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Repubblica (Italy): "The formula that made more than half a million readers in France fall in love with The Elegance of the Hedgehog has, among other ingredients: intelligent humor, fine sentiments, [and] an excellent literary and philosophical backdrop"

Date: Sep 22 2007

The Elegance of the “Caviar Left”
By Maurizio Bono
La Repubblica (Italy)
September 22, 2007

What is the mysterious pheromone that certain books secrete, turning them into bestsellers? That is the enigma most frequently contemplated by legions of publishing-industry alchemists. But the answer is elusive, like the philosopher’s stone, because the formula behind each publishing sensation, every bestseller, is singular.  Thankfully! Because if this were not the case, each bestseller would resemble those that came before it and the resulting boredom would leave us no option but to reread the classics.

The formula that made more than half a million readers in France fall in love with The Elegance of the Hedgehog has, among other ingredients: intelligent humor, fine sentiments, an excellent literary and philosophical backdrop, taste that is sophisticated but substantial, just a touch of the toadying Paris featured in films like Amélie, and a tad of righteous annoyance at rampant class injustices—the kind of sentiments that enliven films like Guédiguian’s Marius and Jeannette.

Indeed, The Elegance of the Hedgehog is a social comedy. And if the world is rife with steep steps, there are no steeper social steps than those running between the landings of number 7 Rue de Grenelle: on the fifth floor, there’s the family Josse, father a pompous and vacuous parliamentarian, his wife, two daughters and two cats (Constitution and Parliament); while on the ground floor, there’s the lair of the concierge, Renée, (“I am fifty-four years old, I am a widow, I am short, ugly, and plump,”) and her cat Leo.

But Leo is named in homage to Tolstoy.

Yes, Renée is a formidable autodidact who adores War and Peace, has read Marx, and who dismissed Husserl when she realized that phenomenology cannot demolish Kantian idealism after all. She loves Japanese cinema, art, and cuisine, Blade Runner and Mahler. But she only permits herself these indulgences in private, and in order not to be discovered by the snobbish cretins on the upper floors she keeps the television on all day, thus corresponding perfectly “to what social prejudice has collectively construed to be a typical French concierge.”

The only one who intuits the intellectual and human superiority of the good concierge is a young girl, Paloma, who is, in turn, a sensitive genius in disguise. She simulates mediocrity at school so as not to risk exclusion and is contemplating committing suicide on the day of her thirteenth birthday to avoid growing cynical and superficial like the adults that surround her.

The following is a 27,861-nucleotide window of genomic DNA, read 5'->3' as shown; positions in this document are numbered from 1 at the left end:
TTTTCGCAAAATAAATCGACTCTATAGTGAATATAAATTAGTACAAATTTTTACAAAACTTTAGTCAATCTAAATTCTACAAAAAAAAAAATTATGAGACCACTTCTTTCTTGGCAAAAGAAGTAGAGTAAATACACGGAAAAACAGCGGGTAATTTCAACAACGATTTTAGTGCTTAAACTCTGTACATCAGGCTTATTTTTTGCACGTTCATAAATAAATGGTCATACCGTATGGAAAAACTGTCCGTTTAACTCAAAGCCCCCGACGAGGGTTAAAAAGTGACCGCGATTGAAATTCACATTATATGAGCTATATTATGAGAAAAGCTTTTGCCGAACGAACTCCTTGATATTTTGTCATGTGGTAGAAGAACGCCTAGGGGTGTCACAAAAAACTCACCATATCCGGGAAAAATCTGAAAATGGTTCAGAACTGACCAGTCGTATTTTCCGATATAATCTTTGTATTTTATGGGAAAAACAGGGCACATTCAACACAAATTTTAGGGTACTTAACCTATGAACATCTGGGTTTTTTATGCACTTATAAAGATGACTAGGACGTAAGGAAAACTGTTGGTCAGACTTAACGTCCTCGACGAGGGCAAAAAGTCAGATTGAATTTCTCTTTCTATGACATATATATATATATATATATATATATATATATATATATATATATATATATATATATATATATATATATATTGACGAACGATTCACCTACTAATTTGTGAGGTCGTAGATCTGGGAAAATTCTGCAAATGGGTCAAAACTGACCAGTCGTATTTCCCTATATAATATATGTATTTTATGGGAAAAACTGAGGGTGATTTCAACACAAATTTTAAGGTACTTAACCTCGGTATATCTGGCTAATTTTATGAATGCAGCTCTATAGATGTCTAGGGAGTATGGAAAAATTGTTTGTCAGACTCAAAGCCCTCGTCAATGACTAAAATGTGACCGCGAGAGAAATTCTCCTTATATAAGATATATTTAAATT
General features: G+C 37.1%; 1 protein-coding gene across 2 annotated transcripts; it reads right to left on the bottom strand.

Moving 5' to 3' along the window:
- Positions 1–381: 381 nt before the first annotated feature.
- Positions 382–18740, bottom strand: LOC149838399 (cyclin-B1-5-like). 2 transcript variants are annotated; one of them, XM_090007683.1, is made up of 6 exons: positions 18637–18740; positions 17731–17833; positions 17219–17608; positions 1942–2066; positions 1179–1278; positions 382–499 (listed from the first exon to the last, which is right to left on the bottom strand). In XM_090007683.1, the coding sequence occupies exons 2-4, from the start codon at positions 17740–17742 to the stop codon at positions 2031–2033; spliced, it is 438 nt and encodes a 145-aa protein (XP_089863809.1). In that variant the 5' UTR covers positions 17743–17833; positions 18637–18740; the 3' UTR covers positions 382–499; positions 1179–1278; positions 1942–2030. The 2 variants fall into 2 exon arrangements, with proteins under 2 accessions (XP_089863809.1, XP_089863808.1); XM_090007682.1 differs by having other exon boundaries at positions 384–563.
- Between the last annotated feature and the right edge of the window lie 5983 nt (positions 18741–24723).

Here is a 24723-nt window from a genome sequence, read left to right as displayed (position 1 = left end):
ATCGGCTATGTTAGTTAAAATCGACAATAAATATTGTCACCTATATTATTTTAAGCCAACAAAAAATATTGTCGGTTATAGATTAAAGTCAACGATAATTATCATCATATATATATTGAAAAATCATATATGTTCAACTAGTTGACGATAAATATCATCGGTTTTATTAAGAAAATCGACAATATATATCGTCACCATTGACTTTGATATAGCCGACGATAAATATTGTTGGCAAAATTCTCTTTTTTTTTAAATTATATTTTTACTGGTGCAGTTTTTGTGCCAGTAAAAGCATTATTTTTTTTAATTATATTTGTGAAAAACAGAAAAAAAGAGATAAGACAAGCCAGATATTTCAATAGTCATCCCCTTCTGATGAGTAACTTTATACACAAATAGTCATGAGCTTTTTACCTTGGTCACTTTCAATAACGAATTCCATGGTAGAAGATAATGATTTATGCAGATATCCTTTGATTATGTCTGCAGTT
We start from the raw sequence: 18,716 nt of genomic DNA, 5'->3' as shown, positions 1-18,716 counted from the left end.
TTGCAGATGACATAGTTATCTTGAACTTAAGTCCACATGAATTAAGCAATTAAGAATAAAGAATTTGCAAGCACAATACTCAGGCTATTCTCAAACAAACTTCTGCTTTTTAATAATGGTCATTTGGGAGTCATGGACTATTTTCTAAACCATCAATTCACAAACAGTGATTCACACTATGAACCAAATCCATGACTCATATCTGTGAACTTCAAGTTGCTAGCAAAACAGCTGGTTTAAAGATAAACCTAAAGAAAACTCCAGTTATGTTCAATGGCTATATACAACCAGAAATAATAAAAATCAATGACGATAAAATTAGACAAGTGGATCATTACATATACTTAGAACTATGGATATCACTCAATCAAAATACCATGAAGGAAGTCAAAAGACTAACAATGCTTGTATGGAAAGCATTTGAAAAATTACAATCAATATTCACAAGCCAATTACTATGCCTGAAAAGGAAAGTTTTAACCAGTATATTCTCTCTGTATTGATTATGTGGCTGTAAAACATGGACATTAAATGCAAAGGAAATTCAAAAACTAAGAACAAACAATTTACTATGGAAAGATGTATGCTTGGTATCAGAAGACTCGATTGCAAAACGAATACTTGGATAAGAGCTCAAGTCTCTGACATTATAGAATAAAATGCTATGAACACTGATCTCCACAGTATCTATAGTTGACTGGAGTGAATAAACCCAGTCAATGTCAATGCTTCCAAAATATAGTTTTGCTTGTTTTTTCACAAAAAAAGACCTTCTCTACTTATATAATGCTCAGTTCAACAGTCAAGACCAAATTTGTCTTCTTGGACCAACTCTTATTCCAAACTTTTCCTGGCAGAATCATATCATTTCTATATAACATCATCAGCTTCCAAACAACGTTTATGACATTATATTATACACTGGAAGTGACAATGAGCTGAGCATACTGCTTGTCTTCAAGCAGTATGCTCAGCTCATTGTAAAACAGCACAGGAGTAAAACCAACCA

These two sagacious ugly ducklings naturally end up forming an alliance, with the assistance of a Japanese man named Ozu, the only cultured one among the rich tenants—after all this is a reformist social comedy—at 7 rue de Grenelle. He gleans everything because, with his cultural DNA, he immediately recognizes wabi, “an understated form of beauty, a quality of refinement masked by rustic simplicity.”

But the best part of this book isn’t the plot, it is the boundless fun the author has as she good-naturedly eviscerates the super-educated but ignorant sons and daughters of the rich (like Paloma’s own sister, Colombe), raised on vitamin supplements and superiority complexes by parents who have survived decades of structuralism and Lacanian psychoanalysis only to stuff themselves with Prozac and phony post-bourgeois certainties.

Intelligent and upright enough herself to aspire to a large loft in rue de Grenelle and tea ceremonies with Ozu-san, Muriel Barbery indulges en passant in the satisfaction of killing off (with a heart attack this time) a nasty food critic who lives in the building. This is in fact the second time she has offed the same character, who happened to be the protagonist of her previous novel, Une Gourmandise. As literary creation, he was Barbery’s way of thumbing her nose at the snobbery of the Paris “caviar left.” But in the former novel, unlike The Elegance of the Hedgehog, she hadn’t yet perfected the mysterious recipe of the perfectly cooked bestseller.

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